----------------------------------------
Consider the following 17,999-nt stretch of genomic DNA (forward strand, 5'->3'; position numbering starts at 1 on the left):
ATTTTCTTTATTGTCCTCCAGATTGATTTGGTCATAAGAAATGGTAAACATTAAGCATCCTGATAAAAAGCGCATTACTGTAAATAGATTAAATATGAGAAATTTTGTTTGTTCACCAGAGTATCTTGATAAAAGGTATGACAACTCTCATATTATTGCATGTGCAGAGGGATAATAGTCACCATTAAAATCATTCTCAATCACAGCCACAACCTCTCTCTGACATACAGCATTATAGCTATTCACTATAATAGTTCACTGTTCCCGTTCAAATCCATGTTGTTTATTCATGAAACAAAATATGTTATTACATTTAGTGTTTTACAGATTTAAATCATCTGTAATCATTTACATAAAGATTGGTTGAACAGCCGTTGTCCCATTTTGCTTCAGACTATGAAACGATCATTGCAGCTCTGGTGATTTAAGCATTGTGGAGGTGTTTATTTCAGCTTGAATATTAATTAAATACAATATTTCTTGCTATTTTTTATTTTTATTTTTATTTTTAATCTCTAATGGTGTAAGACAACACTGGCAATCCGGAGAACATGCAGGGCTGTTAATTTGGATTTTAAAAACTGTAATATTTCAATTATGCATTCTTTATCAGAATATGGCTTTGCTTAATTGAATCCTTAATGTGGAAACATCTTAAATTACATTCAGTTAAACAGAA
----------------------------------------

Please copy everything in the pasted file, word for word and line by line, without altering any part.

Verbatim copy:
Consider the following 17,999-nt stretch of genomic DNA (forward strand, 5'->3'; position numbering starts at 1 on the left):
ATTTTCTTTATTGTCCTCCAGATTGATTTGGTCATAAGAAATGGTAAACATTAAGCATCCTGATAAAAAGCGCATTACTGTAAATAGATTAAATATGAGAAATTTTGTTTGTTCACCAGAGTATCTTGATAAAAGGTATGACAACTCTCATATTATTGCATGTGCAGAGGGATAATAGTCACCATTAAAATCATTCTCAATCACAGCCACAACCTCTCTCTGACATACAGCATTATAGCTATTCACTATAATAGTTCACTGTTCCCGTTCAAATCCATGTTGTTTATTCATGAAACAAAATATGTTATTACATTTAGTGTTTTACAGATTTAAATCATCTGTAATCATTTACATAAAGATTGGTTGAACAGCCGTTGTCCCATTTTGCTTCAGACTATGAAACGATCATTGCAGCTCTGGTGATTTAAGCATTGTGGAGGTGTTTATTTCAGCTTGAATATTAATTAAATACAATATTTCTTGCTATTTTTTATTTTTATTTTTATTTTTAATCTCTAATGGTGTAAGACAACACTGGCAATCCGGAGAACATGCAGGGCTGTTAATTTGGATTTTAAAAACTGTAATATTTCAATTATGCATTCTTTATCAGAATATGGCTTTGCTTAATTGAATCCTTAATGTGGAAACATCTTAAATTACATTCAGTTAAACAGAA